Just one-sixth of his 29 staff members are white, heterosexual males. He founded a nonprofit called One San Diego that raises money for laptops and after-school programs in underprivileged areas. A booming economy has allowed Faulconer to add community-center hours across the city as well as to break ground on a $13 million new library in a low-income neighborhood. He also makes most of his major announcements in communities of color, paying particular attention to southeastern San Diego, the city’s seat of black political power, which has also seen a major influx of Latinos in recent years. At a holiday toy giveaway in the neighborhood recently, Faulconer easily toggled between English and Spanish—he started learning the language in grade school—while speaking to families in the crowd.
As a Republican in a blue city, it doesn’t hurt that Faulconer is seen as competent and easy to get along with. When he was on the City Council, Faulconer became close with Tony Young, a black Democrat who represented the city’s southeastern neighborhoods. After Faulconer won the mayor’s race, he appointed Young to lead his transition team. Faulconer’s push to improve communities of color, Young said, is sincere. “It has to be the right plan of engagement, and it also has to be the right person,” Young said. “It can’t be fake. People know when it’s fake. Kevin really wants to do this.”
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But feel-good projects and a commitment to diversity won’t be enough if Faulconer wants to move the needle for urban Republicans. Khalid Alexander, a community-college professor and the head of an activist group called Pillars of the Community, told me there’s little difference in what Faulconer has done for the black community versus his Republican predecessors—Faulconer just has more black leaders surrounding him.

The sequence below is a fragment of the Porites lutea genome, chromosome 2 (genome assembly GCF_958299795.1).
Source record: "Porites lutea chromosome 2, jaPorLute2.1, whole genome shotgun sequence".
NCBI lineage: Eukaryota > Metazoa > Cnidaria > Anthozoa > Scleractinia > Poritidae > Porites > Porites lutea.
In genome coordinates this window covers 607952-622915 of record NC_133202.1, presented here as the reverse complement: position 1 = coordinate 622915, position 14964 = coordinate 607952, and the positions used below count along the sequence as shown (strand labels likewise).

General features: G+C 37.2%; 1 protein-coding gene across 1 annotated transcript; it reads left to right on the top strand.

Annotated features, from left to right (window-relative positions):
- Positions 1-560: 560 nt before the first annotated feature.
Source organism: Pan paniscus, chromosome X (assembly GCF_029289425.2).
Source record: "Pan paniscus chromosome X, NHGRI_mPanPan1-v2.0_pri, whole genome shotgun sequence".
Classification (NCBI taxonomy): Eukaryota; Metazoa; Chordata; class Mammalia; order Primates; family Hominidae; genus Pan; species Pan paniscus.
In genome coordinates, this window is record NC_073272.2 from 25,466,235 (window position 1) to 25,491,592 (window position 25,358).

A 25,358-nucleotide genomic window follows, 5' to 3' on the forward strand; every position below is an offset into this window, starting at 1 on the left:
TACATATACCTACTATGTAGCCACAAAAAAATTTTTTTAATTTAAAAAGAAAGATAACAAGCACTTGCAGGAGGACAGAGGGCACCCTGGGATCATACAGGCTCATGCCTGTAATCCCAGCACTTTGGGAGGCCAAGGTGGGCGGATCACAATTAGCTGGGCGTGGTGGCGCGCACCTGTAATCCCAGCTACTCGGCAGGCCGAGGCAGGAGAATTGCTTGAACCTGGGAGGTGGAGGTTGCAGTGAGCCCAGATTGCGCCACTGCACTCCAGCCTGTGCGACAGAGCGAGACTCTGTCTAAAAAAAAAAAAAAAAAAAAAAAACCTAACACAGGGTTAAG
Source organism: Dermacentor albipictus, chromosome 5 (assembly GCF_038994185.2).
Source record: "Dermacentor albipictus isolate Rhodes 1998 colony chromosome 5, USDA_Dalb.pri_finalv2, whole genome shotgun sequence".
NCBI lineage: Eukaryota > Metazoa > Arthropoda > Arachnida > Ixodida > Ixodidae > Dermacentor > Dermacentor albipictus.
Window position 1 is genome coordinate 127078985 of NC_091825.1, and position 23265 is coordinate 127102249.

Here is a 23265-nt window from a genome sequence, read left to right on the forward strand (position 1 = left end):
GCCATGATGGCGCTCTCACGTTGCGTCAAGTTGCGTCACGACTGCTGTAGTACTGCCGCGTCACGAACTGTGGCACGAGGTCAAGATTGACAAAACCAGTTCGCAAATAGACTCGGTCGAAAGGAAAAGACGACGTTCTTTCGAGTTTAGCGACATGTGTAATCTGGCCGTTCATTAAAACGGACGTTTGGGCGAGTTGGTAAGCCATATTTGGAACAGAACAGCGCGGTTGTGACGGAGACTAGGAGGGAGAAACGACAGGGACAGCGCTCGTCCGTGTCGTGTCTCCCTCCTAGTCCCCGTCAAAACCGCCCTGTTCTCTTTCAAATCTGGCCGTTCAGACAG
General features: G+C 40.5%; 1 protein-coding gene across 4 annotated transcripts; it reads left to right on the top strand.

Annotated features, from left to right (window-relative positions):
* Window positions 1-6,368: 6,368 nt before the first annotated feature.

On the campaign trail two years ago, Alexander recalled, Faulconer headed into a black barbershop for a conversation with neighborhood leaders. Faulconer brought along some prominent black supporters. The talk turned to the police department’s well-publicized racial-profiling problem, and Faulconer was asked what he would do about it. Faulconer, Alexander said and the barbershop owner affirmed, replied that the answer to racial profiling was to hire more police officers—a bit of a non sequitur that troubled the crowd. The black leaders with Faulconer asked him if he was sure that was what he meant. Faulconer said it was. At that point, Alexander said, the air went out of the room. (Faulconer, for his part, recalls saying that racial profiling would not be tolerated and that the city needs more diverse cops.)
“There’s a clear disconnect between the way he sees the world and the way the black community and Southeast San Diego sees itself,” Alexander said.
And Faulconer’s party, he said, isn’t the issue. “If people saw him as a Republican doing things for southeast San Diego, I don’t think people would have a problem voting for him,” Alexander said. But Faulconer’s agenda is bereft of any major policy ideas that target the communities he’s trying to engage with.